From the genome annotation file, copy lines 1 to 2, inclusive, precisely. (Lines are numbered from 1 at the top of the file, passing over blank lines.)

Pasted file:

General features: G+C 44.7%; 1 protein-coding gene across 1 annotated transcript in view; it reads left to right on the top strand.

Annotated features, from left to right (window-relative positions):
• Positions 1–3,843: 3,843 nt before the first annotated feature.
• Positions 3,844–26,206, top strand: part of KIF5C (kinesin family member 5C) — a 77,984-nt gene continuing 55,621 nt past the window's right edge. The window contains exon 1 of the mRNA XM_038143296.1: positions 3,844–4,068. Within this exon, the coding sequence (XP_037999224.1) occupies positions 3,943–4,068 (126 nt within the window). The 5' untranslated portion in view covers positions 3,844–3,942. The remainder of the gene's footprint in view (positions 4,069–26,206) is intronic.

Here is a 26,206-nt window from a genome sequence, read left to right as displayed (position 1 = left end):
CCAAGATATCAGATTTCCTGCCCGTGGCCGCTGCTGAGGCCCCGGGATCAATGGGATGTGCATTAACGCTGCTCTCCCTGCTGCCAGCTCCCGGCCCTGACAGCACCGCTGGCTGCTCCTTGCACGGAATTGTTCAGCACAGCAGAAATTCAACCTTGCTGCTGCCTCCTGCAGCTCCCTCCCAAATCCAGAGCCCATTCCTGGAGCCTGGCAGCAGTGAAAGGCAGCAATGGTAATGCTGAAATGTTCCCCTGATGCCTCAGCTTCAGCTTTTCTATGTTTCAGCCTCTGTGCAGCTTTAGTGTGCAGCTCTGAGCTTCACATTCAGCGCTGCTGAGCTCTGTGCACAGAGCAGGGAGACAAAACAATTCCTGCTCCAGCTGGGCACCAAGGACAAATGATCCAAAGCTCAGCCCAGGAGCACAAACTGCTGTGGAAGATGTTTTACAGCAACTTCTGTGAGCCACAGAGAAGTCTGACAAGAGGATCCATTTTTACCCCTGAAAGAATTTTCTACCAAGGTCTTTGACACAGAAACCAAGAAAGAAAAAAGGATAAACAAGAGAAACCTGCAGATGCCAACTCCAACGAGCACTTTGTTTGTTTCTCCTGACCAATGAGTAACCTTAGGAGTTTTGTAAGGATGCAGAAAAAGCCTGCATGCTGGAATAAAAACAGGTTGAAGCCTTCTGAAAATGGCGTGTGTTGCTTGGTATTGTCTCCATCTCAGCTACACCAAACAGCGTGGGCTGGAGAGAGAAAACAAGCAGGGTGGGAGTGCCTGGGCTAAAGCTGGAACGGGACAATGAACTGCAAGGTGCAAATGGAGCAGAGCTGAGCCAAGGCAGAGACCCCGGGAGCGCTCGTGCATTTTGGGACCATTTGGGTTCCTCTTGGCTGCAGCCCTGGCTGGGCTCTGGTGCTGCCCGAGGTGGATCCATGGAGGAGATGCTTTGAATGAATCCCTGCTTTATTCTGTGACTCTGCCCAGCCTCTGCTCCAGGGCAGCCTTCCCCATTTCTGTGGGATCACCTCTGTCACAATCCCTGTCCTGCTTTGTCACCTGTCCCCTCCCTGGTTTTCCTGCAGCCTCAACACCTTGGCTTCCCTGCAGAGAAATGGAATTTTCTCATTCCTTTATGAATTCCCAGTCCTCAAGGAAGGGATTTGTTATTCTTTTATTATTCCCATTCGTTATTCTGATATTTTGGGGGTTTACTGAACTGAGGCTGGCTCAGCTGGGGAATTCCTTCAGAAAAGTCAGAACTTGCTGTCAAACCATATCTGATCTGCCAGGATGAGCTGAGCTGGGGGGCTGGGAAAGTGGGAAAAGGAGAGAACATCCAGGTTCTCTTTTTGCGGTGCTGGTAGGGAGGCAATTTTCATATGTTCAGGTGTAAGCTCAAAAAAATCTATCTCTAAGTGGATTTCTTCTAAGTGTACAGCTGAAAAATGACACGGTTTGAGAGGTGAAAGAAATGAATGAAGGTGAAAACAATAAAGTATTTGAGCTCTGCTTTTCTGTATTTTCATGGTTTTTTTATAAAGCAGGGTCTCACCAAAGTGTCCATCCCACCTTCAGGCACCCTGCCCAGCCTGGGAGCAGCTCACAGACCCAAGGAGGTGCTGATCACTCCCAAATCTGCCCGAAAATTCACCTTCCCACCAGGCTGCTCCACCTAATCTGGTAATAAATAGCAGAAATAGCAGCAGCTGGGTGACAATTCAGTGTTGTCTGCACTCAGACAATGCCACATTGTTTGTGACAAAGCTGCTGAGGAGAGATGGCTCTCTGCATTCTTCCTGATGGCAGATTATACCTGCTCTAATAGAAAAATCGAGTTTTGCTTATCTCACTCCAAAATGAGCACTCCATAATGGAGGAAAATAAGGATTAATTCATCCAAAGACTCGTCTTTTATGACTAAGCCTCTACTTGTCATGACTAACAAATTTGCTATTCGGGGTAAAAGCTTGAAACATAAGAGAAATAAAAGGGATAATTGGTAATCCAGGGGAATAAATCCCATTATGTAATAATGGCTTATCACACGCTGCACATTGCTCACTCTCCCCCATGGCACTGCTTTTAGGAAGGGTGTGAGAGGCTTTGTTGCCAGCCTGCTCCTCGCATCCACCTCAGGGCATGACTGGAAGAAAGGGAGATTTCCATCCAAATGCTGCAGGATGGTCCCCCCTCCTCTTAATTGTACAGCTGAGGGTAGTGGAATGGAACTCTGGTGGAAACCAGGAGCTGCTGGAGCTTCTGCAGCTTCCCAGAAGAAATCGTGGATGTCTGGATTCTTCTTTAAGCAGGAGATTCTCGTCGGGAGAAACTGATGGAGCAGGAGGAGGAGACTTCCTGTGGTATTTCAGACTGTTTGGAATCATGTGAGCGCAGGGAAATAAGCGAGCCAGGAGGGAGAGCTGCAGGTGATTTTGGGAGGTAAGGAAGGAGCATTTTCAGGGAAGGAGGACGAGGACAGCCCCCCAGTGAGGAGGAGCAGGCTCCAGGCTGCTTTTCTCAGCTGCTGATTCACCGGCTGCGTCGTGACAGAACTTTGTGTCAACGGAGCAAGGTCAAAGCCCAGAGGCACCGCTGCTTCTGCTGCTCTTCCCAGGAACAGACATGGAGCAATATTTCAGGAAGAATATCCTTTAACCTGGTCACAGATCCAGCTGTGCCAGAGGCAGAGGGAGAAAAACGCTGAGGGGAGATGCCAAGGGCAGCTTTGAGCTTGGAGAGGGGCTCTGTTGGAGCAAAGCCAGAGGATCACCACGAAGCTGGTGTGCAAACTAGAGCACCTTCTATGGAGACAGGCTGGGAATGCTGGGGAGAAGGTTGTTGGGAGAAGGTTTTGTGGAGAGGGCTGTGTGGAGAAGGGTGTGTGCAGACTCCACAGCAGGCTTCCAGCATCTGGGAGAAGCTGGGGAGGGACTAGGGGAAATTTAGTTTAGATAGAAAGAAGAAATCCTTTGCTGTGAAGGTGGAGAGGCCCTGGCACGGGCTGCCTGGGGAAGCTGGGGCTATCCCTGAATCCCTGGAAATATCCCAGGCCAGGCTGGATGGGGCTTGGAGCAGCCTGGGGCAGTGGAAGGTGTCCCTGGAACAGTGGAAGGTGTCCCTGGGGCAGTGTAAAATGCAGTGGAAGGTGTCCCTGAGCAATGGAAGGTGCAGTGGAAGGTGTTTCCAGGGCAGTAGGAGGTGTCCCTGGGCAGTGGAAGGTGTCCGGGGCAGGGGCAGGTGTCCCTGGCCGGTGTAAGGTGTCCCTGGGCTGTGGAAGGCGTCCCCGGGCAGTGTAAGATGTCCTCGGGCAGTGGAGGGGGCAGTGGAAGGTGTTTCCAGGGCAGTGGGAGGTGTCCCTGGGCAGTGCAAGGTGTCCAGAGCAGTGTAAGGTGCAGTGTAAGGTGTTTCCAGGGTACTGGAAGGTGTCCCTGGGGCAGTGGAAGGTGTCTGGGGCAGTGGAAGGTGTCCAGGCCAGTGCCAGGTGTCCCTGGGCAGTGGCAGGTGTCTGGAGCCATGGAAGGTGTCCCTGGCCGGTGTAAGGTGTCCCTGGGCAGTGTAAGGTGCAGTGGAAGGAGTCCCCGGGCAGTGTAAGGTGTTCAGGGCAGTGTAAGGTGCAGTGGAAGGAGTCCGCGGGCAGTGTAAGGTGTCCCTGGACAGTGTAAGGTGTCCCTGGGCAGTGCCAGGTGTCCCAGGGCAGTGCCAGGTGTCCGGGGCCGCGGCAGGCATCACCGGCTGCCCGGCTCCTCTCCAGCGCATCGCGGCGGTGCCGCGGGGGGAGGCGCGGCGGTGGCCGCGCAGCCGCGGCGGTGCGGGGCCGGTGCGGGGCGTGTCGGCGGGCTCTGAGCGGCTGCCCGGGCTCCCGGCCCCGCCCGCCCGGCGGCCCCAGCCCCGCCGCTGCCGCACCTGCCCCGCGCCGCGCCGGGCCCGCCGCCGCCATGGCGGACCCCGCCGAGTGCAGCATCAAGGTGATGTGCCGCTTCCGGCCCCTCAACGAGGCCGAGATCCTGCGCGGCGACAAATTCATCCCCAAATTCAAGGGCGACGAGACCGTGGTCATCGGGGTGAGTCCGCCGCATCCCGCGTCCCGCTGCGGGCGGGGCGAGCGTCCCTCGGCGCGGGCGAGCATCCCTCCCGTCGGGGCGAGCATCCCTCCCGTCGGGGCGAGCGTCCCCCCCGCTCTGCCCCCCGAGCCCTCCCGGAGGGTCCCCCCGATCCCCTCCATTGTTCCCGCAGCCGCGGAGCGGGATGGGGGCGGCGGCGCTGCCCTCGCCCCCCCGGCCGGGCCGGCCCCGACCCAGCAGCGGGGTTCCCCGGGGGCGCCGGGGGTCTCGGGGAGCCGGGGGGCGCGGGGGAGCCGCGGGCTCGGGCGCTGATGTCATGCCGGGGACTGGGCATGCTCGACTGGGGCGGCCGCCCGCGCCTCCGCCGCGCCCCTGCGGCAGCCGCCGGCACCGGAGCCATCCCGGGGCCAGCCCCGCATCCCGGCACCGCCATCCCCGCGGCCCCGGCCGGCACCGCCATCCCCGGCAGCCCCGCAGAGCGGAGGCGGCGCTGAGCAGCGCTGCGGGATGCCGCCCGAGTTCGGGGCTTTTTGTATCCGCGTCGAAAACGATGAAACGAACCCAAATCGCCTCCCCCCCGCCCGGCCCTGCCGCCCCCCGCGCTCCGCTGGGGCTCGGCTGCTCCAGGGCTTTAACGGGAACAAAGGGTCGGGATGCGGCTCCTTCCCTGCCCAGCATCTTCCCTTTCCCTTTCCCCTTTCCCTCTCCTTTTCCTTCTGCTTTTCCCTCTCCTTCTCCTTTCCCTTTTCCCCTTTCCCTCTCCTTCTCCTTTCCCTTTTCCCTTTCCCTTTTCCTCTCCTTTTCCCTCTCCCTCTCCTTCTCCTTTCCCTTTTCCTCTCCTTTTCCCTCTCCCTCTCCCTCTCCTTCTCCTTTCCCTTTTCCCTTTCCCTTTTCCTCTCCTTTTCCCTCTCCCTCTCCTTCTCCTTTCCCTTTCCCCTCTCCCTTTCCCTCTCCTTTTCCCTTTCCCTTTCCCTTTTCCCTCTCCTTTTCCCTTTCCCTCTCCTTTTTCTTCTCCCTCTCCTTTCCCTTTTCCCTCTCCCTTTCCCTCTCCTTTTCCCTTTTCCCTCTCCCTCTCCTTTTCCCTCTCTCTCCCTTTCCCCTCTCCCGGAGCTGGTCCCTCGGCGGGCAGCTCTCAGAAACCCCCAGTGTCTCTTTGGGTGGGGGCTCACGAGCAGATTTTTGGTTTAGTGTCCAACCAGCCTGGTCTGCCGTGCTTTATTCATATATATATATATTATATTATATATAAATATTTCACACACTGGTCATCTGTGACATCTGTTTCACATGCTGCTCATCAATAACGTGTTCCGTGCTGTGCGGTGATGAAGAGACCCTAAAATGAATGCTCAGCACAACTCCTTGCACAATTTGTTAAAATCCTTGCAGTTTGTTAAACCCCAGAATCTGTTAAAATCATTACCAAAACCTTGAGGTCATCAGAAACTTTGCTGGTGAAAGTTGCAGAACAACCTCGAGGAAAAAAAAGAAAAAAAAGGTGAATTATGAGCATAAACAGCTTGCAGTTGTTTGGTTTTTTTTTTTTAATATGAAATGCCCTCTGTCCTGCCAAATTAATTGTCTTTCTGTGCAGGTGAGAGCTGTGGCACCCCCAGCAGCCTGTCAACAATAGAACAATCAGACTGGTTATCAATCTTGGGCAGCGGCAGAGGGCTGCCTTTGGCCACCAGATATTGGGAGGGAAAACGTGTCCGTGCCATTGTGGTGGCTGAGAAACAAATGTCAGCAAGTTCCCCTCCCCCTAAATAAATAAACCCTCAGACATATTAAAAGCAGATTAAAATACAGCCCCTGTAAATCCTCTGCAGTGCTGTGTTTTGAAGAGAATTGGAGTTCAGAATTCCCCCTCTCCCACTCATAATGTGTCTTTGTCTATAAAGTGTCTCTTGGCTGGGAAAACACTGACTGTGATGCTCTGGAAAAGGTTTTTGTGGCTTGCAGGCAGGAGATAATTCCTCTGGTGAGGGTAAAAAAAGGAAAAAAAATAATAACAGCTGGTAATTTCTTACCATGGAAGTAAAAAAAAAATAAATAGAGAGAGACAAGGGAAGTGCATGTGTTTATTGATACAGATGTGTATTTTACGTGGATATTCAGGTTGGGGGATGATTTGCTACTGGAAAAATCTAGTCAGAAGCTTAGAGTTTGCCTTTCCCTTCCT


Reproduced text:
General features: G+C 44.7%; 1 protein-coding gene across 1 annotated transcript in view; it reads left to right on the top strand.

Annotated features, from left to right (window-relative positions):